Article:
Did my children with children of their own think I’d always be available to give them a hand? I love my children and adore their children but I wasn’t planning on trading in full-time paid work for full-time childcare either. Helping when I’m free … of course. Joining my daughter in Iqaluit for a week to take care of her children while she worked in the hospital there … gladly. Helping with moves from one place to another … happy to bring pizza and beer but no heavy lifting please. Going to see grandchildren play baseball, dance on a stage, drum their hearts out … can’t resist. Hopping on a plane and flying to Japan for a week to meet my newest grandson … you bet. But not full time and not instead of living my own life.
Then there were the more evasive issues. Not meaning to imply that anyone’s life is defined on a 2.5” x 3” piece of paper, I was apprehensive about how would I answer people who asked what I did for a living when I could no longer pass them my business card. If I answered “Oh, I’m retired” it sounded like I had once had a life and now I was on permanent sabbatical, and besides it sounded like the equivalent of “I’m old now and not doing much.” I may be out of the business of business, but I’m certainly not out of the business of life. Still muddling over what the future might bring, I printed calling cards with my name and the logo For The First Time on it because I realized – with both a sense of thrill and a sense of doom – that I could choose just what I wanted to be doing/being now. I just had to figure out what that was.
First I spent my days sleeping late and watching lots and lots of TV; I think I did that to the point of risking my brain functionality. Then I volunteered in about half a dozen places to be sure that I had something on my calendar every day just as I had for years and years before. That seemed wise since the question I was asked most often was “what are you doing to keep busy”? I finally got around to starting a major closet cleanup, something I’d been saying I’d do when I had the time. As an aside, 8 years later most of the closets aren’t in much better condition than they were before my cleanup.
By the time the first year of retirement ended I had given up much of the TV and most of the volunteering, and was instead spending a lot of time taking long walks and thinking about why I was so discontent with my life. In my 20s I had given up my dream of becoming a physician, opting instead to go to Teacher’s College so that I could quickly establish myself in a career that would provide the financial security to take my young children and leave a very bad marriage. It’s a choice that I haven’t regretted because, as it turned out, I love teaching. Still, in my career years I’d often had to back away from many beliefs I’d held passionately in my younger years – a rather left-leaning idealism – to “fit in” with my professional world. Now I had options of abandoning those compromises that left me squirming all too often. Two years after retiring I was no longer married and I was still searching for “the right fit”.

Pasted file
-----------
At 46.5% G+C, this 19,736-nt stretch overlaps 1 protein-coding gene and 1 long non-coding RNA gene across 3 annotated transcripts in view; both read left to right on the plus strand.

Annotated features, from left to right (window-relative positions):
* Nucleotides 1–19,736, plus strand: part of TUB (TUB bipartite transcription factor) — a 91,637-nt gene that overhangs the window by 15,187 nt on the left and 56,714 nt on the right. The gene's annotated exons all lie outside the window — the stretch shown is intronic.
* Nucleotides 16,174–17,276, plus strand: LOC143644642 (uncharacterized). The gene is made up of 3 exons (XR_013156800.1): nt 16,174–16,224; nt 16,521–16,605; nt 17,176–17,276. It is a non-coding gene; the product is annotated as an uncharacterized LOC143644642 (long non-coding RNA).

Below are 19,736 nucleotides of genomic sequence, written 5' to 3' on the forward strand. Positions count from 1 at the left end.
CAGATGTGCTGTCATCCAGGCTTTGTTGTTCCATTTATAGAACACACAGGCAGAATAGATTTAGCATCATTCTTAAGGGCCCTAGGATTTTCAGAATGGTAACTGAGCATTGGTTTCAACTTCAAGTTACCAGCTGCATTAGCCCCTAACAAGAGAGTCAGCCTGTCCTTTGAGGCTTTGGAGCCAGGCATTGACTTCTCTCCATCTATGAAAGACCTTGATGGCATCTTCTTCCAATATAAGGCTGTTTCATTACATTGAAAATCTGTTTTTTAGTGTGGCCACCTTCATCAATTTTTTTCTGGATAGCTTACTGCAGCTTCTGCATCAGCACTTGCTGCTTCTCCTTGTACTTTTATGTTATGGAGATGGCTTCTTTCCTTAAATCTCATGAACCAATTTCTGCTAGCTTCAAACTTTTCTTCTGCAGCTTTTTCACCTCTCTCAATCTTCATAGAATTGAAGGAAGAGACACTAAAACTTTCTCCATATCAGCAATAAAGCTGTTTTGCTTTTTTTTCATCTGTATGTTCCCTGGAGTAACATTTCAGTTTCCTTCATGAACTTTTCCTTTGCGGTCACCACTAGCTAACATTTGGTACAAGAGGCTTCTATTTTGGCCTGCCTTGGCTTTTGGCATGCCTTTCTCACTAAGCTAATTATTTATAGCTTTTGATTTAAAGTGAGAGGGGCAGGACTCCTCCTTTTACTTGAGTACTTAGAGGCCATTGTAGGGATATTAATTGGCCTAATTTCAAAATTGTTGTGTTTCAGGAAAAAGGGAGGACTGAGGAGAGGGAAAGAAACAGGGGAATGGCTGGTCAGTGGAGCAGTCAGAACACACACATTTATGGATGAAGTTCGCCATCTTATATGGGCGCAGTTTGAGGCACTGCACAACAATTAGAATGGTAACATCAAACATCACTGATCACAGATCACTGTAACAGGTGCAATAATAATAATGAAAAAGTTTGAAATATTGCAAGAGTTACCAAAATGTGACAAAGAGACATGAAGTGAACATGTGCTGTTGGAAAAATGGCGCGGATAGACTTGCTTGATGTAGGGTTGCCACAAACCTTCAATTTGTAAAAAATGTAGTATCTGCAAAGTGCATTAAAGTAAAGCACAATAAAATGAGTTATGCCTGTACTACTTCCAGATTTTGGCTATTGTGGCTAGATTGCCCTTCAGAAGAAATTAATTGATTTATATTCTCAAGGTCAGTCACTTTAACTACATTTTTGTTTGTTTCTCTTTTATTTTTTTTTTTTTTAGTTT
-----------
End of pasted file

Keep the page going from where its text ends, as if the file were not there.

When I worked I was known as “the queen of charts”; my specialty was taking large, complex projects and mapping them onto a simple-to-understand chart. I decided to do this for myself: after all, retirement was in many ways my personal and very big project. Here’s an idea of what the outline looked like:
|My Passions||Past involvement||How could I be involved now?||Next steps?|
|Cooking||As required||For fun||?|
This process, after numerous revisions, helped me to narrow down what I wanted to be doing. I joined a choir again. I began volunteering in the kitchen of an Out Of The Cold program to feed homeless people. I took on a contract with The Learning Partnership to try to figure out why boys from Afghanistan attending schools in Toronto weren’t doing well and how we could better help them to succeed. I turned my blog into a book and started doing retirement workshops, travelling as far away as Cambridge, England. I met a man I’d sung with in a choir 18 years earlier and we became close friends and a year later we traveled to Tuscany together where Venice worked its magic and we became partners – loving together but living apart (stay tuned … there’s another book coming). I was busy … enough. I was happy … enough. I was contributing and making a difference. There, I’d figured it out.
Not so fast! What I hadn’t factored into my planning was that we don’t retire when we’re young, we retire when we’re becoming older … and that process can overtake anything else we’ve been doing. A massive, inexplicable sub-arachnoid brain hemorrhage laid me low for many months and left me feeling much more vulnerable. Then, a year and a half later just as I was really getting back on my feet – sort of – I had a skating accident. While working on my quad-klutz I fell and demolished my right arm, leaving big bones broken and my elbow in shards. 8 months later, as my arm was finally healing after a number of surgeries, we were read-ended on the highway and my arm broke again. I’ve visited the OR twice since then, done countless hours of physiotherapy, and as I sit here on the train writing I still have a long way to go before my arm stops screaming at me. Falling apart – from head to arm – was not on my chart. Spending months in bed recovering was not on my chart. A calendar chockablock with doctor’s appointments, trips to the hospital, physiotherapy … that wasn’t in the plan at all.